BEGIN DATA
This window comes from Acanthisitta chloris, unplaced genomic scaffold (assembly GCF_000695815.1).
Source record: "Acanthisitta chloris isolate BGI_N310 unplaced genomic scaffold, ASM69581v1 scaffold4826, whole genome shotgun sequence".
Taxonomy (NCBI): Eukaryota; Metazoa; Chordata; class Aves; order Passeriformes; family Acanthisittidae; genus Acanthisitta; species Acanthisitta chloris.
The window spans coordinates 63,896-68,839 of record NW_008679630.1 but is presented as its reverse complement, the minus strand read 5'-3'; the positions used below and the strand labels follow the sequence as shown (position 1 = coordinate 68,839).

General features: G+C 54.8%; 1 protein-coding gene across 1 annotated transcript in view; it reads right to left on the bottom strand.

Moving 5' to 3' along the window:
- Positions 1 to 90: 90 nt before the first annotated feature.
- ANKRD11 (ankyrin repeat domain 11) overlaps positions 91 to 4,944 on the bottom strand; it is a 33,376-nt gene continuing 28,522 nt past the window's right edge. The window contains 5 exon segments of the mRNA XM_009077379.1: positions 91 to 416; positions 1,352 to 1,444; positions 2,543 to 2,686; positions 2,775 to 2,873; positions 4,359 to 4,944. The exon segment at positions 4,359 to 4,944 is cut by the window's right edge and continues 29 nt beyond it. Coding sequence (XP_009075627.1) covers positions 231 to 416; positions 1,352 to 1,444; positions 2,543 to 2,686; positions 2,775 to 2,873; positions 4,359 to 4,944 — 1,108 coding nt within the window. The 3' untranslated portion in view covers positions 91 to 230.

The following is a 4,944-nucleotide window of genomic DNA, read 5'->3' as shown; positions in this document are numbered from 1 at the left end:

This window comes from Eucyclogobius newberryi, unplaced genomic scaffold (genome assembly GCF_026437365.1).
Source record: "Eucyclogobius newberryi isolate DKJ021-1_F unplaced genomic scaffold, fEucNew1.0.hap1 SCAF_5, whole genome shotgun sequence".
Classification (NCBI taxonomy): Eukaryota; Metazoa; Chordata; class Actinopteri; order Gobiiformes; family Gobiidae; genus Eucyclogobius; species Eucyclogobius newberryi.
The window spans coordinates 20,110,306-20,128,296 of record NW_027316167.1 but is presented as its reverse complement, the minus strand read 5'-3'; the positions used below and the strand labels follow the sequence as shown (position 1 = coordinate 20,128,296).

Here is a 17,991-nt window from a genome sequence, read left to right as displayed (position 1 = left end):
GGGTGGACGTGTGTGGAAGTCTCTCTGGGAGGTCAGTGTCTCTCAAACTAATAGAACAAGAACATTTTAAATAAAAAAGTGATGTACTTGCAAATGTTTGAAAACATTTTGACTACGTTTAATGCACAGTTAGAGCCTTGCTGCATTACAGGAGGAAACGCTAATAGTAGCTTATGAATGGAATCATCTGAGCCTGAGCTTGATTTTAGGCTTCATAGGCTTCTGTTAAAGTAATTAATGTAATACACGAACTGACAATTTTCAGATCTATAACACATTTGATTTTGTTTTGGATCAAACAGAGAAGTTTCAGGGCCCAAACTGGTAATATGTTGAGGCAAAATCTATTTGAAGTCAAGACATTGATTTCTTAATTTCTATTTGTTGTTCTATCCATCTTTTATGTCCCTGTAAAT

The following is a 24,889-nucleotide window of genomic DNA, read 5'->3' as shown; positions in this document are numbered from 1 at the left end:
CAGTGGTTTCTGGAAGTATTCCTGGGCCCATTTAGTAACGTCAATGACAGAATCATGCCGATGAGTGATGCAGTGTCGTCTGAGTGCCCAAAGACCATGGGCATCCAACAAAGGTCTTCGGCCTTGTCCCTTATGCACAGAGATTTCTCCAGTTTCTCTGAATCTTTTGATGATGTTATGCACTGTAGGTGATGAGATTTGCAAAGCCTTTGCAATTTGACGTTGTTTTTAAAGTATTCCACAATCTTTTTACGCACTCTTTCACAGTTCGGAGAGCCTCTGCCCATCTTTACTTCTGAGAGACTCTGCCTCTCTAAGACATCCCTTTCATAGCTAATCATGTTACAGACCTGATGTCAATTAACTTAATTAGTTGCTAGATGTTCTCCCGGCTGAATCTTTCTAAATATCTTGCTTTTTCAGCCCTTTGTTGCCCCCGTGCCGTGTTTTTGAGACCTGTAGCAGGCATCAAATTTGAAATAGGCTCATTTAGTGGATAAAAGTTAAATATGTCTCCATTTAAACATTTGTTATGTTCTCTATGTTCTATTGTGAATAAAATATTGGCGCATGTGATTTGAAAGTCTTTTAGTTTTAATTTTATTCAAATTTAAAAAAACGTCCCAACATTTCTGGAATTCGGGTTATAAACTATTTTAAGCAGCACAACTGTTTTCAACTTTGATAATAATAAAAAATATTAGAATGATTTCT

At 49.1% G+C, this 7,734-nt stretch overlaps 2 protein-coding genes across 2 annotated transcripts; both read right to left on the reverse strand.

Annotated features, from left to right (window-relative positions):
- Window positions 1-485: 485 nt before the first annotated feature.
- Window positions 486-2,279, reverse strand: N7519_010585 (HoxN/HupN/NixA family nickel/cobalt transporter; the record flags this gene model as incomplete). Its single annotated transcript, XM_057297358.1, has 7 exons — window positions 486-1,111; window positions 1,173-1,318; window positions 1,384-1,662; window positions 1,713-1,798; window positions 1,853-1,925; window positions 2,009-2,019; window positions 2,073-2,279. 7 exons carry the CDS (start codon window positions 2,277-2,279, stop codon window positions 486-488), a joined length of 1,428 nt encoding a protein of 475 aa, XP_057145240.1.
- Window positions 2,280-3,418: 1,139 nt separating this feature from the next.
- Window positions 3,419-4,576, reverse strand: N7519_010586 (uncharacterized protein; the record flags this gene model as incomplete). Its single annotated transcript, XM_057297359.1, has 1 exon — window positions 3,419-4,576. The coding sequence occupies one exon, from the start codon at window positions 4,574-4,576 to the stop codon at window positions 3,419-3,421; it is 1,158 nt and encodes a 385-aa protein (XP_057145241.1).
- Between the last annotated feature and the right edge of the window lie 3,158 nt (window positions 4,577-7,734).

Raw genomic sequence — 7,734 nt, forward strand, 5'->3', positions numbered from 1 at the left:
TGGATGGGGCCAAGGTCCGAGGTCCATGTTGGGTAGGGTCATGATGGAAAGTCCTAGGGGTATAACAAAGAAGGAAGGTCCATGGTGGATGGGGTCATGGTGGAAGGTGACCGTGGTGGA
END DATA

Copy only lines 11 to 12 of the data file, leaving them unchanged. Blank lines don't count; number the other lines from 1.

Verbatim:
Source record: "Eucyclogobius newberryi isolate DKJ021-1_F unplaced genomic scaffold, fEucNew1.0.hap1 SCAF_5, whole genome shotgun sequence".
Classification (NCBI taxonomy): Eukaryota; Metazoa; Chordata; class Actinopteri; order Gobiiformes; family Gobiidae; genus Eucyclogobius; species Eucyclogobius newberryi.